Witty, intelligent activist-caper, with a thought-provoking narrative that doesn’t get swamped in its own satire.


Trouble ensues when an environazi from the Left Coast hatches a plan to take down a mountain development—and seduces a few local women to help him pull it off.

Kyle Hess is one of those writers who are read only by other writers—in this case, nature writers like those in Erin Furlong’s Burlington, Vermont, workshop. A transplanted Oregonian, Erin was once Kyle’s lover back home, and she invites him to meet with her workshop and share his insights on nature writing. Not just a mere tree-hugger, Kyle is an outright saboteur who has organized and executed violent attacks against developments in California and the Pacific Northwest, and Erin’s students quickly find that he is more interested in talking about Mount Mansfield than writing. That’s because Mount Mansfield (Vermont’s highest mountain) is now being eyed by real estate developers who want to build a resort, as well as by broadcasters who have already started to erect transmitting towers at the peak. Kyle systematically works his way into the beds of three of Erin’s students—llama farmer Lauren, realtor Marianna, and sports bimbo Rachel—bringing each into his underground plan to subvert the construction. Marianna is an unwilling accomplice from the first, and Lauren becomes increasingly wary when she learns that Kyle is being hunted by angry movement types from California over some mishap that he fomented back there. But Rachel is a total groupie, and they are all madly enough in love with him to push their qualms out the window along with their self-respect. So we know there will be big trouble soon. Erin alone seems to know what Kyle is capable of, but she still goes weak in the knees when he’s about.

Witty, intelligent activist-caper, with a thought-provoking narrative that doesn’t get swamped in its own satire.

Pub Date: April 16, 2004

ISBN: 1-58465-357-4

Page Count: 256

Publisher: N/A

Review Posted Online: May 20, 2010

Kirkus Reviews Issue: March 1, 2004

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Nothing original, but in Hilderbrand’s hands it’s easy to get lost in the story.


Privileged 30-somethings hide from their woes in Nantucket.

Hilderbrand’s saga follows the lives of Melanie, Brenda and Vicki. Vicki, alpha mom and perfect wife, is battling late-stage lung cancer and, in an uncharacteristically flaky moment, opts for chemotherapy at the beach. Vicki shares ownership of a tiny Nantucket cottage with her younger sister Brenda. Brenda, a literature professor, tags along for the summer, partly out of familial duty, partly because she’s fleeing the fallout from her illicit affair with a student. As for Melanie, she gets a last minute invite from Vicki, after Melanie confides that Melanie’s husband is having an affair. Between Melanie and Brenda, Vicki feels her two young boys should have adequate supervision, but a disastrous first day on the island forces the trio to source some outside help. Enter Josh, the adorable and affable local who is hired to tend to the boys. On break from college, Josh learns about the pitfalls of mature love as he falls for the beauties in the snug abode. Josh likes beer, analysis-free relationships and hot older women. In a word, he’s believable. In addition to a healthy dose of testosterone, the novel is balanced by powerful descriptions of Vicki’s bond with her two boys. Emotions run high as she prepares for death.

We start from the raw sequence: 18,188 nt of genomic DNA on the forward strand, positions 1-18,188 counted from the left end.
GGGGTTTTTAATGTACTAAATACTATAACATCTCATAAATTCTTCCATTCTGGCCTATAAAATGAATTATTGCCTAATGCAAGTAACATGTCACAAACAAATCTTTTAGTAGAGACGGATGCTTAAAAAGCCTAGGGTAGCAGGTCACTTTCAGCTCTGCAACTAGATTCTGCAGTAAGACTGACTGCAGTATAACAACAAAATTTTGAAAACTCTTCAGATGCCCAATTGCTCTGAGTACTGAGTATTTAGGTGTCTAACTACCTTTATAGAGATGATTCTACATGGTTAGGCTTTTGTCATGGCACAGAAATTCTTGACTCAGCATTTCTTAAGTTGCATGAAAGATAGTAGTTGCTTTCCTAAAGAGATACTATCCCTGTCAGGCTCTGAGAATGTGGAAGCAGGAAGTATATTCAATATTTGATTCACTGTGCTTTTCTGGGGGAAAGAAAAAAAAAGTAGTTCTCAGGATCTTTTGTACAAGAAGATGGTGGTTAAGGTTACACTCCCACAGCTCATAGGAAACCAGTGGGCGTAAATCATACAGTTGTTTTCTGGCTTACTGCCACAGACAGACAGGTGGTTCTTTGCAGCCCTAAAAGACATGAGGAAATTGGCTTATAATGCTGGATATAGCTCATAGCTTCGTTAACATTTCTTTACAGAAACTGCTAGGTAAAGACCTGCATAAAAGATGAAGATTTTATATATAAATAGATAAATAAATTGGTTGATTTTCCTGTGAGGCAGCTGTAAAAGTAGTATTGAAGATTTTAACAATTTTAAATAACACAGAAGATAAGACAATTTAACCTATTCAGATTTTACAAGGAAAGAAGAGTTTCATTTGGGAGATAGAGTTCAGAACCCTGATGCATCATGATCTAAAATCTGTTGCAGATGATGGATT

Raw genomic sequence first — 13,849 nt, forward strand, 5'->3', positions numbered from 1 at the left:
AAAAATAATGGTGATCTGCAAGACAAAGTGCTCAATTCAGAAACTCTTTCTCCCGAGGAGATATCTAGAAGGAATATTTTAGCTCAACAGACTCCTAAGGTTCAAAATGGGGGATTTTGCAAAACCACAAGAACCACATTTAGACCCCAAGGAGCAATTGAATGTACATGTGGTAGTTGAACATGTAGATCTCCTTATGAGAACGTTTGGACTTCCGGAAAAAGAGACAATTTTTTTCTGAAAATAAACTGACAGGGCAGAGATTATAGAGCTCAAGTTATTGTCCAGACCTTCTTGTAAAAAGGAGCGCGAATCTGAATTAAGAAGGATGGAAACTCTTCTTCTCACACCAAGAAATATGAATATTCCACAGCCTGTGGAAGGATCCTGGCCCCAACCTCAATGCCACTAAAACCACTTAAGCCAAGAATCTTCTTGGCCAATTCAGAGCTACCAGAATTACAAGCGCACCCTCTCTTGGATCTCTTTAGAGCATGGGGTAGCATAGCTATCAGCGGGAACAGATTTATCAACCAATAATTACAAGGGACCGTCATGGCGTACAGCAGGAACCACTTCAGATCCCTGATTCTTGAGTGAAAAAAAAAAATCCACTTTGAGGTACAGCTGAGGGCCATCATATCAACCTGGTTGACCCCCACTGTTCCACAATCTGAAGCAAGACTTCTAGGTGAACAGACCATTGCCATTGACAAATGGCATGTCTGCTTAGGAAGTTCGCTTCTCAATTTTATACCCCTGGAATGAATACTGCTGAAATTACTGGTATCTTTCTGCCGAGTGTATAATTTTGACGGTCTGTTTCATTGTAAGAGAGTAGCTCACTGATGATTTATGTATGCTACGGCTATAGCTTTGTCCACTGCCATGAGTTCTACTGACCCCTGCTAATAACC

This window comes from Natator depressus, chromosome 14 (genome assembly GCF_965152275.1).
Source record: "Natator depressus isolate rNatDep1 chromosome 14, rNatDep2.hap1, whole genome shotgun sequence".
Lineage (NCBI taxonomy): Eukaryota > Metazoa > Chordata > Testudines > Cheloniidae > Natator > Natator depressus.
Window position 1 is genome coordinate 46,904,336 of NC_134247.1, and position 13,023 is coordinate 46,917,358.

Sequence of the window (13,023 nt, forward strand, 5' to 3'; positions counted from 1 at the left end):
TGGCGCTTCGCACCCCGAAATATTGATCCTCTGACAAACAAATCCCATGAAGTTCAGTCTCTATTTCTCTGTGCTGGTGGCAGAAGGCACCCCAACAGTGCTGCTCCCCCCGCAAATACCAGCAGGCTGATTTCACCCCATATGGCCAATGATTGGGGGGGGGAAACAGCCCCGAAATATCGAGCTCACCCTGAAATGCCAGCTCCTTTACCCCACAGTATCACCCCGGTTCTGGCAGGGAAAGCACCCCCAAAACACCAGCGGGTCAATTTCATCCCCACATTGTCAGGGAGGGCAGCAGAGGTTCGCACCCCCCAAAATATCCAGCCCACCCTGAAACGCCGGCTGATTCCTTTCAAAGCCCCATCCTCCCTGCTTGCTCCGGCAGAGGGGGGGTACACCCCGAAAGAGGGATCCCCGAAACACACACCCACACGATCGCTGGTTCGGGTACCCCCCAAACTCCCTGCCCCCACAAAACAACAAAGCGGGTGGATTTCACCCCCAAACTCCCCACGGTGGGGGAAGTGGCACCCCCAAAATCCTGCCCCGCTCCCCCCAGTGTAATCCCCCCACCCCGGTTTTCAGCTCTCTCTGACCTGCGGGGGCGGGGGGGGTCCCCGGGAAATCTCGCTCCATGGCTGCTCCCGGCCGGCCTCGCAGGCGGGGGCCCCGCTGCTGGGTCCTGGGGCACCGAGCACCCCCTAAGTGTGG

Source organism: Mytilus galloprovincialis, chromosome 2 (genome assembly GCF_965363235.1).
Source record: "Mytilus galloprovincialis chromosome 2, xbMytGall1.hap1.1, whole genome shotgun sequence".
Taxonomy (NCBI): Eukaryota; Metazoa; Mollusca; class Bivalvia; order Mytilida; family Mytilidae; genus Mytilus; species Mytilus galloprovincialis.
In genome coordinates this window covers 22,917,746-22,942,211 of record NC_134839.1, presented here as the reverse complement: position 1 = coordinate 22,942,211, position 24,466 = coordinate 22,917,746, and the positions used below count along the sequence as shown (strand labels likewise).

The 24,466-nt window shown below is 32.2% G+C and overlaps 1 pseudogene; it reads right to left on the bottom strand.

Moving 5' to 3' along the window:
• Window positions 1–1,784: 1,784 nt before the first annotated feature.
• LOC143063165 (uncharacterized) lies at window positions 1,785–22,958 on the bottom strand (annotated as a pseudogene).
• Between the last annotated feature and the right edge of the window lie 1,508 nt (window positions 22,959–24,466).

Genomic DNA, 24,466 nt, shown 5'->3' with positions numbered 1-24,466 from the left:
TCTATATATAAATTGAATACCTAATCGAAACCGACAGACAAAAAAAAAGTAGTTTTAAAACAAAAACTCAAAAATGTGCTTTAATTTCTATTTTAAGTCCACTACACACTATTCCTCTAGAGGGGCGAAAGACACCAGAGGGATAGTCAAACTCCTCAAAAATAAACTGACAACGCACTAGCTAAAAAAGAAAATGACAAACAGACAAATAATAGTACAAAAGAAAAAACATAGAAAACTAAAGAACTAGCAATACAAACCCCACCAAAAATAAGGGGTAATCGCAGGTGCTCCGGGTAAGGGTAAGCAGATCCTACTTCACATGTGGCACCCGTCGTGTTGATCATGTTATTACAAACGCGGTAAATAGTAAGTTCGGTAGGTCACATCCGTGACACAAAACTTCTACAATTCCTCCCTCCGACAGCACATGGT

Nothing original, but in Hilderbrand’s hands it’s easy to get lost in the story.

Pub Date: July 2, 2007

ISBN: 978-0-316-01858-6

Page Count: 352

Publisher: Little, Brown

Review Posted Online: June 24, 2010

Kirkus Reviews Issue: May 15, 2007

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More about grief and tragedy than romance.


Five friends meet on their first day of kindergarten at the exclusive Atwood School and remain lifelong friends through tragedy and triumph.

When Gabby, Billy, Izzie, Andy and Sean meet in the toy kitchen of the kindergarten classroom on their first day of school, no one can know how strong the group’s friendship will remain. Despite their different personalities and interests, the five grow up together and become even closer as they come into their own talents and life paths. But tragedy will strike and strike again. Family troubles, abusive parents, drugs, alcohol, stress, grief and even random bad luck will put pressure on each of them individually and as a group. Known for her emotional romances, Steel makes a bit of a departure with this effort that follows a group of friends through young adulthood. But even as one tragedy after another befalls the friends, the impact of the events is blunted by a distant narrative style that lacks emotional intensity. 

More about grief and tragedy than romance.

Pub Date: July 24, 2012

ISBN: 978-0-385-34321-3

Page Count: 322

Publisher: Delacorte

Review Posted Online: Nov. 14, 2012

Kirkus Reviews Issue: Dec. 1, 2012

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